By L&T Columnist Gary Damron
After working through the words of Jesus on the cross, vitally important to our understanding of his sacrifice, I shifted focus to Paul. In 2 Timothy, Paul wrote some last instructions to the young pastor before his own martyr death.
In the letter, Paul expressed concern that believers in new Christian churches would be able to effectively share their faith. First, he urged them not to water down the essentials of the Gospel. “Remember Jesus Christ, raised from the dead” (2:8). Then, “Keep reminding them of these things” (2:14). And finally, “Do your best to present yourself to God as one approved” (2:15).
There’s a common misconception that young people today don’t like religion. While there are parts of the organized church that turn them off, many teens and young adults are searching for a kind of “moralistic therapeutic deism”. They embrace causes in an effort to improve their world and make themselves feel good. They also easily recognize hypocrisy in those within the Church. Christians who stick to the message of the risen Christ have something appealing that will draw others to the Gospel of Jesus.
A second way to successfully share the Gospel is to avoid needless disagreement. “Don’t have anything to do with foolish and stupid arguments, because you know they produce quarrels” (2:23).
There’s an old joke that when two Quakers gather to discuss something, there’ll be at least three points of view. Some of us can relate to those, “on the one hand...but on the other hand” times even when discussing only with our self. However, trying to argue on points that cause discomfort or anger in others will only hinder our witness. We may win the argument but lose the person.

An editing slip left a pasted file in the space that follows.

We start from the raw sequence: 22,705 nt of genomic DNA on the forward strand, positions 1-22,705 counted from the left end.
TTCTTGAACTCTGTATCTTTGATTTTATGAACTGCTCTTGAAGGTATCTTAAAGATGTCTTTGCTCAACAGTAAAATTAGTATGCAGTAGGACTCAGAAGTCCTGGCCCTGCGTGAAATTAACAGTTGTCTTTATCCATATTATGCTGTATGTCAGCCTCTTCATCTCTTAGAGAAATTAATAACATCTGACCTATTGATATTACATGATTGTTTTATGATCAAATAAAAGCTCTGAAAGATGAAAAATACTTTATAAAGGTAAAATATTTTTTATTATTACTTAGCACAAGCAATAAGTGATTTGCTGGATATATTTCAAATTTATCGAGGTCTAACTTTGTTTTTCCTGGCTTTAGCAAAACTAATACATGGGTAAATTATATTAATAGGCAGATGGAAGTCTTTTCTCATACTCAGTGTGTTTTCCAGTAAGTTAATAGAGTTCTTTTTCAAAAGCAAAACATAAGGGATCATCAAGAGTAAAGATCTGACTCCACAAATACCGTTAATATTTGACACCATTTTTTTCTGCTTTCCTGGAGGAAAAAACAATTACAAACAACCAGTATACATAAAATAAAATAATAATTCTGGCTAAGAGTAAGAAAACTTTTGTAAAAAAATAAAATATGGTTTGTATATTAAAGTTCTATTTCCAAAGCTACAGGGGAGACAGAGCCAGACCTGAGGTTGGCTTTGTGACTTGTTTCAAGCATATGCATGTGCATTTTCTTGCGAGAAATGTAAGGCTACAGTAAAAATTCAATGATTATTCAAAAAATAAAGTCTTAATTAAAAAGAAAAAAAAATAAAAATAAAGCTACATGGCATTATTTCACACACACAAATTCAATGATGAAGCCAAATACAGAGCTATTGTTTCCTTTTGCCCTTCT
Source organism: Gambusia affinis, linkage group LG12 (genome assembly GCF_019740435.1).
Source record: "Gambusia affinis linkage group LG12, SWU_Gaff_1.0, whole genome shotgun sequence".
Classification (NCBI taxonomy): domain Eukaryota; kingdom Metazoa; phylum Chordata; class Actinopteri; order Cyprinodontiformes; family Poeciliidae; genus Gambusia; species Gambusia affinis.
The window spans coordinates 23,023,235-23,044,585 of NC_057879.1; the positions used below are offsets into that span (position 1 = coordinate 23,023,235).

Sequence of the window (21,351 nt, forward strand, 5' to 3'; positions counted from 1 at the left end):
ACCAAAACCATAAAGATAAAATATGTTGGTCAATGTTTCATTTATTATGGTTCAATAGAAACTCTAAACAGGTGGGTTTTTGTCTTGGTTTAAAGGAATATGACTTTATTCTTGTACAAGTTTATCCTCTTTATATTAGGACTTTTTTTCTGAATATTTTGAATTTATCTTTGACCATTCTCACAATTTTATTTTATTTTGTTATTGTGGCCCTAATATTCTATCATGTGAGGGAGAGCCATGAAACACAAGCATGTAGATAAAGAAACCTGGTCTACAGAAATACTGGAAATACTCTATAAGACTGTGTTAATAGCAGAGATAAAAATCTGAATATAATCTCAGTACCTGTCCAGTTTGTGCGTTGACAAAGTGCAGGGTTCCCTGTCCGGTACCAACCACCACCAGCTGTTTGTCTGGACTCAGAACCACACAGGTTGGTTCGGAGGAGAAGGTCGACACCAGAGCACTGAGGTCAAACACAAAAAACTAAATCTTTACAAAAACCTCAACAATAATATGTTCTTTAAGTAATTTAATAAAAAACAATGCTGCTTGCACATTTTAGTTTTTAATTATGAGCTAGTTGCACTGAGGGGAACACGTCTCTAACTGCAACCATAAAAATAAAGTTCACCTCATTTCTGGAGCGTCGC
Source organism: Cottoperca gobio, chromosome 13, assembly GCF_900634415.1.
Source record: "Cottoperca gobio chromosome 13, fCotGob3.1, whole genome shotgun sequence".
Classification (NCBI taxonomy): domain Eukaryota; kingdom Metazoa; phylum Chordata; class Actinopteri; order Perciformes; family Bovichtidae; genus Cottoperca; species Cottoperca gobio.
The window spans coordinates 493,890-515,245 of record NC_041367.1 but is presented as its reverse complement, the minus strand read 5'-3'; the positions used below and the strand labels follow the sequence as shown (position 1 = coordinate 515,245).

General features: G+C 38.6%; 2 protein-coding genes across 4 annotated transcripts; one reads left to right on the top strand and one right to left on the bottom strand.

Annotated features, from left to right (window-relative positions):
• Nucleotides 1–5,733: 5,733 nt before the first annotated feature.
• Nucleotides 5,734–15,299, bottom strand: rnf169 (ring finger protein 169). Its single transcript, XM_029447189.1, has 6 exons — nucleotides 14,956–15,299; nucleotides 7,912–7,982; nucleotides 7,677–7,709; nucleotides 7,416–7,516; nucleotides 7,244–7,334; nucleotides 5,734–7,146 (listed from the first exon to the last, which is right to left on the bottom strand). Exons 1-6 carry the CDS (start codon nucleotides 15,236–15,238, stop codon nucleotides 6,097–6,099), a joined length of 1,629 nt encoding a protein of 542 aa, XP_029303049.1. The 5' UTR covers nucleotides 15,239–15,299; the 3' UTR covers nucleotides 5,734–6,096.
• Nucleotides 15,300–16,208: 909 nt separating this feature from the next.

Paul’s third point in 2 Timothy is to remain calm when faced with alarming statements or events. “God’s solid foundation stands firm,” he wrote in chapter 2, verse 19. Furthermore, “opponents must be gently instructed, in the hope that God will grant them repentance leading them to a knowledge of the truth” (2:25). Braced with intentional, kind, intelligent, calm behavior we represent Christ to a world who needs his message.
Each of the three instructions to God’s “children” has a parallel to human development. Infants are easily distracted; adolescents constantly try to prove they’re right, but mature adults learn to choose their battlegrounds and control their wants. Living in faith doesn’t mean simple-mindedness or closed-mindedness, but having the “mind of Christ.”
Paul wrote that Christians should be “instruments for special purposes, made holy, useful to the Master and prepared to do any good work” (2 Timothy 2:21). An old saying seems to apply here: “In essentials, unity; in non-essentials, liberty; in all things charity.” The bottom line is that as we find spiritual maturity we will leave behind the ignorance of infancy, the argumentativeness of adolescence, and we will grow in the peace and kindness of our Heavenly Father.